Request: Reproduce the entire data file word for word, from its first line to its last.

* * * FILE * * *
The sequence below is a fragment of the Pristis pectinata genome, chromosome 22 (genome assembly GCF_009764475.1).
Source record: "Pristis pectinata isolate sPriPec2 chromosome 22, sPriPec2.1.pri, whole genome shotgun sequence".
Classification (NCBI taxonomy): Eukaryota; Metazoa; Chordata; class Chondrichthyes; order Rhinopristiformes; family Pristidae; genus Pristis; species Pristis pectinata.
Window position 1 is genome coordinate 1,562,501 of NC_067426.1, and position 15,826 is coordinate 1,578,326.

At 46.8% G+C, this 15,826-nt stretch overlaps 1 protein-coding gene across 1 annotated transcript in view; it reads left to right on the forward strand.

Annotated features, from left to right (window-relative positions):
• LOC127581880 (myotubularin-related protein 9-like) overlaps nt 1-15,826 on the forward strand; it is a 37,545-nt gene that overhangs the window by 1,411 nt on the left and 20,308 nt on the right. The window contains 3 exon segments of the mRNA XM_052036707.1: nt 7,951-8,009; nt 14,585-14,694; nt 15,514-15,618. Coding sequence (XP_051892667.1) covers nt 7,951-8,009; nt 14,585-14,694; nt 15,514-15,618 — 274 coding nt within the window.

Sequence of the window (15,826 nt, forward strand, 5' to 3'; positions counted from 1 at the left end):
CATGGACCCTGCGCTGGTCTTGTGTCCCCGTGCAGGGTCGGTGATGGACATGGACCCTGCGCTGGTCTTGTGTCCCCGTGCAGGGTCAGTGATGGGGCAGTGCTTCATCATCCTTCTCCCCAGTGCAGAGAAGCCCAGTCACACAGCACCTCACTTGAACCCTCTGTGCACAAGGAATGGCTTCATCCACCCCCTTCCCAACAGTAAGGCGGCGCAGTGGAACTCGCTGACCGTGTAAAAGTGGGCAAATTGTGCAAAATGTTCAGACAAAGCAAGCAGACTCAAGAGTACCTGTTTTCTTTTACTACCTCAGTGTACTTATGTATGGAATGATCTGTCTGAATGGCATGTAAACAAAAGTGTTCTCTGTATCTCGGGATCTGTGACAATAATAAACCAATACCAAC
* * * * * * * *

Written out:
The sequence below is a fragment of the Pristis pectinata genome, chromosome 22 (genome assembly GCF_009764475.1).
Source record: "Pristis pectinata isolate sPriPec2 chromosome 22, sPriPec2.1.pri, whole genome shotgun sequence".
Classification (NCBI taxonomy): Eukaryota; Metazoa; Chordata; class Chondrichthyes; order Rhinopristiformes; family Pristidae; genus Pristis; species Pristis pectinata.
Window position 1 is genome coordinate 1,562,501 of NC_067426.1, and position 15,826 is coordinate 1,578,326.

At 46.8% G+C, this 15,826-nt stretch overlaps 1 protein-coding gene across 1 annotated transcript in view; it reads left to right on the forward strand.

Annotated features, from left to right (window-relative positions):
• LOC127581880 (myotubularin-related protein 9-like) overlaps nt 1-15,826 on the forward strand; it is a 37,545-nt gene that overhangs the window by 1,411 nt on the left and 20,308 nt on the right. The window contains 3 exon segments of the mRNA XM_052036707.1: nt 7,951-8,009; nt 14,585-14,694; nt 15,514-15,618. Coding sequence (XP_051892667.1) covers nt 7,951-8,009; nt 14,585-14,694; nt 15,514-15,618 — 274 coding nt within the window.

Sequence of the window (15,826 nt, forward strand, 5' to 3'; positions counted from 1 at the left end):
CATGGACCCTGCGCTGGTCTTGTGTCCCCGTGCAGGGTCGGTGATGGACATGGACCCTGCGCTGGTCTTGTGTCCCCGTGCAGGGTCAGTGATGGGGCAGTGCTTCATCATCCTTCTCCCCAGTGCAGAGAAGCCCAGTCACACAGCACCTCACTTGAACCCTCTGTGCACAAGGAATGGCTTCATCCACCCCCTTCCCAACAGTAAGGCGGCGCAGTGGAACTCGCTGACCGTGTAAAAGTGGGCAAATTGTGCAAAATGTTCAGACAAAGCAAGCAGACTCAAGAGTACCTGTTTTCTTTTACTACCTCAGTGTACTTATGTATGGAATGATCTGTCTGAATGGCATGTAAACAAAAGTGTTCTCTGTATCTCGGGATCTGTGACAATAATAAACCAATACCAAC